I am the first line of defense. You have to get through me before you see the “important” people – a recruiter, hiring manager, or CEO. You might not realize it, but you need to impress me before anyone else.
In the corporate world, it’s conventional to believe that the receptionist is the lowest person on the totem pole, but you should always be nice to the receptionist at the front desk, whether it be for a job interview, a meeting at another company, or even checking into a hotel. Know that the receptionist’s job is to analyze you, and he or she will report back to the people you are there to meet.
As a receptionist at a staffing and recruitment firm, how you interact with me is especially important because you are here to get a job. A part of my job is to watch you when you first walk through the door, and believe me when I say the recruiters always ask my opinion of you after you’ve left, to see how you normally behave. For that reason, here are some tips to impress your receptionist:
Present Yourself Professionally
This is both in terms of attire and attitude. For more direction, read our Workplace Wardrobe article. Employers care how you look and your etiquette, so if you show up to a meeting with a recruiter looking less than business casual, it sends me a red flag. Are you going to dress that way when meeting with the employer? That not only looks bad on us, but also decreases your chances of advancing in the interview process – and I tell the recruiter exactly that. The same goes for your hygiene- you want to not only act your best, but also look your best. Also, don’t forget to smile, because you aren’t fully dressed without it.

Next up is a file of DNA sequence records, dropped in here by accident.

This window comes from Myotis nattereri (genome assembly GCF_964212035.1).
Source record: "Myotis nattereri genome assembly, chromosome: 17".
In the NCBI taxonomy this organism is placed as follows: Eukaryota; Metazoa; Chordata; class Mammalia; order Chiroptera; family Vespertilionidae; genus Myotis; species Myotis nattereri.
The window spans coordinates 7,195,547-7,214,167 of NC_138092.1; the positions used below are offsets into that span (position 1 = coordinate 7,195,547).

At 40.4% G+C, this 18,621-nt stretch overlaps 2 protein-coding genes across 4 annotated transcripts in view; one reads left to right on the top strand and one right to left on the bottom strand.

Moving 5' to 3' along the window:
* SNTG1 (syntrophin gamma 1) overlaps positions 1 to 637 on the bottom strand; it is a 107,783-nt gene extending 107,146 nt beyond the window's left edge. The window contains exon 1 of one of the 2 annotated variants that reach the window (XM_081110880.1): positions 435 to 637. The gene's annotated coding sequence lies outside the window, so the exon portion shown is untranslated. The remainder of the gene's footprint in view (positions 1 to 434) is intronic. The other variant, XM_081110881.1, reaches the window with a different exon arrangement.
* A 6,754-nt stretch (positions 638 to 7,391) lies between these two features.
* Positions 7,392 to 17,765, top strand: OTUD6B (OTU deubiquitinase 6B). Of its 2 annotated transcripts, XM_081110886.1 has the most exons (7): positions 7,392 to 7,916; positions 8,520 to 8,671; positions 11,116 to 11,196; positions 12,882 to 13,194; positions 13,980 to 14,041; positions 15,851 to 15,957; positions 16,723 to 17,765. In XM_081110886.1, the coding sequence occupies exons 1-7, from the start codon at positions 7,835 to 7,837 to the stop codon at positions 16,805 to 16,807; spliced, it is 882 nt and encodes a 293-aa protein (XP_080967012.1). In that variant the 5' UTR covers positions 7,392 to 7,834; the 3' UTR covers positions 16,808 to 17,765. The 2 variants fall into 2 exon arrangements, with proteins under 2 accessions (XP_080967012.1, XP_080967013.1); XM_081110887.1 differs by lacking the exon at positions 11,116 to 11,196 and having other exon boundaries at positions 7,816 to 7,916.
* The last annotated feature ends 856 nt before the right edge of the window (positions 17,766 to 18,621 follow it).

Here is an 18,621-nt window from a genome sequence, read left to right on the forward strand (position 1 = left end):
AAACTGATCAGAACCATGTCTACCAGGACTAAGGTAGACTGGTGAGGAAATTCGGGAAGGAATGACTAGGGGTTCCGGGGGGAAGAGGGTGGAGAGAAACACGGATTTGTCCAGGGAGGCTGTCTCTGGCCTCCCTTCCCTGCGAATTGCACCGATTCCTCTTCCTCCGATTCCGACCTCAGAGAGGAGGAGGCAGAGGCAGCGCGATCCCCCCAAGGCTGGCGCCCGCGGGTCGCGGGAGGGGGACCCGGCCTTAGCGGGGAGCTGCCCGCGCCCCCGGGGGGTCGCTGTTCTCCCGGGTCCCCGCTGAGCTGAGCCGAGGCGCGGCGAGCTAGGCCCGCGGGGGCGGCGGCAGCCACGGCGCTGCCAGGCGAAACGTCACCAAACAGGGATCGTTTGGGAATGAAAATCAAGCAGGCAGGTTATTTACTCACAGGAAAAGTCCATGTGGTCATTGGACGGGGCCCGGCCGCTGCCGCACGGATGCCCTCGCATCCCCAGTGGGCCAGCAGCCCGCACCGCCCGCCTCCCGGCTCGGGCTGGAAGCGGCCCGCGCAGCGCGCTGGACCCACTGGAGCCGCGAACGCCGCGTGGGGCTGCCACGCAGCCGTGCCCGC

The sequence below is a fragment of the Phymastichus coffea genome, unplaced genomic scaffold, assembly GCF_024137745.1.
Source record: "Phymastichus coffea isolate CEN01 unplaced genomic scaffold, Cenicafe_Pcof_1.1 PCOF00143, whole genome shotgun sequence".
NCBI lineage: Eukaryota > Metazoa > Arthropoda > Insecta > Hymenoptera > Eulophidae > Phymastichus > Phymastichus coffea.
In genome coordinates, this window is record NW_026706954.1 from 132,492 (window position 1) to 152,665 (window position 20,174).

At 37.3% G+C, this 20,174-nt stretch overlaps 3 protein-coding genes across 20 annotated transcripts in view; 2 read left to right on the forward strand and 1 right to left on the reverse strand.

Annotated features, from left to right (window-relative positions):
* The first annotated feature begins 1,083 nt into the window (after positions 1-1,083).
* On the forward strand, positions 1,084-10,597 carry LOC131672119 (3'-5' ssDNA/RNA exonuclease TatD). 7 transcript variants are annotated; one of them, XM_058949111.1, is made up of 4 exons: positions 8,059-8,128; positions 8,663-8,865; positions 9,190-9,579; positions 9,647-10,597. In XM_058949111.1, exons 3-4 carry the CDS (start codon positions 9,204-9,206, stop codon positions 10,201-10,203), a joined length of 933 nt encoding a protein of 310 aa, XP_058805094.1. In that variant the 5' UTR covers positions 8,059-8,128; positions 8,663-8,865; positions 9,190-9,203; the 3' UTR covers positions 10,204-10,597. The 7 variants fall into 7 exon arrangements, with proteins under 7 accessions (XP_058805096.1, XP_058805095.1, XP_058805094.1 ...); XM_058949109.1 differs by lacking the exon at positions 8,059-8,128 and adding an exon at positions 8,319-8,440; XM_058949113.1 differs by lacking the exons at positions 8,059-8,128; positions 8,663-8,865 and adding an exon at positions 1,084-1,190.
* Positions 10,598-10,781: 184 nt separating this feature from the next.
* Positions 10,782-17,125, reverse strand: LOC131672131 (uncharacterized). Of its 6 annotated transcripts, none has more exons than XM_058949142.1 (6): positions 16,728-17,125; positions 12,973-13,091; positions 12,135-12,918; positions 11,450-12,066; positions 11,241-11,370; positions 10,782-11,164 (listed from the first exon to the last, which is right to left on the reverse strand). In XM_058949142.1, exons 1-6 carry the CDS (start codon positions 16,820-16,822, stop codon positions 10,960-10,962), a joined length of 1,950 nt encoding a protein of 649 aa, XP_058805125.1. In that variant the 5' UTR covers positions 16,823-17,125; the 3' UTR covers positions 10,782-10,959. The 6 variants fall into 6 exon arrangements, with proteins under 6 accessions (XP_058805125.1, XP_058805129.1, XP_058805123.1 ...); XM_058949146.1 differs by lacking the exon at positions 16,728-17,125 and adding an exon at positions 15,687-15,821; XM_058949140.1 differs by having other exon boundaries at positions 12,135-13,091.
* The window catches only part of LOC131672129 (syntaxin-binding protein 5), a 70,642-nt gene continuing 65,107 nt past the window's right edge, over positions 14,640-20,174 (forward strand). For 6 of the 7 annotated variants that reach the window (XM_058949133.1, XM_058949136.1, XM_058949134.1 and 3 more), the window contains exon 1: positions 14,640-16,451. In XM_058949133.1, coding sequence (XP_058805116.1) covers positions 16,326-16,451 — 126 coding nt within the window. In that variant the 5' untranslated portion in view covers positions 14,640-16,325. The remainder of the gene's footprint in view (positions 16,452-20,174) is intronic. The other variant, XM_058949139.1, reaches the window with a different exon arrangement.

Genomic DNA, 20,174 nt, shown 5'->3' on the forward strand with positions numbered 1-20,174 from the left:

As for attitude, maintain positivity and be as kind as you can. Your attitude is as important as your resume.
It doesn’t matter what kind of day you’ve had; leaving your personal problems at the door and putting on your ‘game face’ to get the job you want really makes a difference and it shows. Be enthusiastic. You may be on the elevator or stairs with the person you will be interviewing with. Negativity and complaining isn’t professional, and it appears like you aren’t eager for the job. Many candidates fail to realize that employers are selecting individuals who have not only job-related experience, but who they believe will be a good fit for their business atmosphere.
Typically when you come in, you are asked to bring certain items with you, such as an I.D., references or documents. Make sure to bring them. If you come in unprepared, it is a bad sign that you can’t follow simple directions and shows a lack of responsibility. This also slows down our process of getting you to a prospective employer. And, you guessed it, is part of the feedback I have to give to your recruiter or the person you are here to see.
Leave a Good First Impression
The candidate who comes in well-dressed and acting friendly really gets ahead of the game. Even if the candidate doesn’t have all the skill requirements or previous experience, we will want to keep them because they tried so hard and showed not only optimism but an eagerness for the job. The guy who acts like a jerk upfront will most likely act that way with our employers. Skills can be taught, but your attitude cannot.
First impressions count for a lot, so don’t forget to be the best you you can be, arrive ten minutes early, politely introduce yourself to the receptionist and get ready to rock the interview.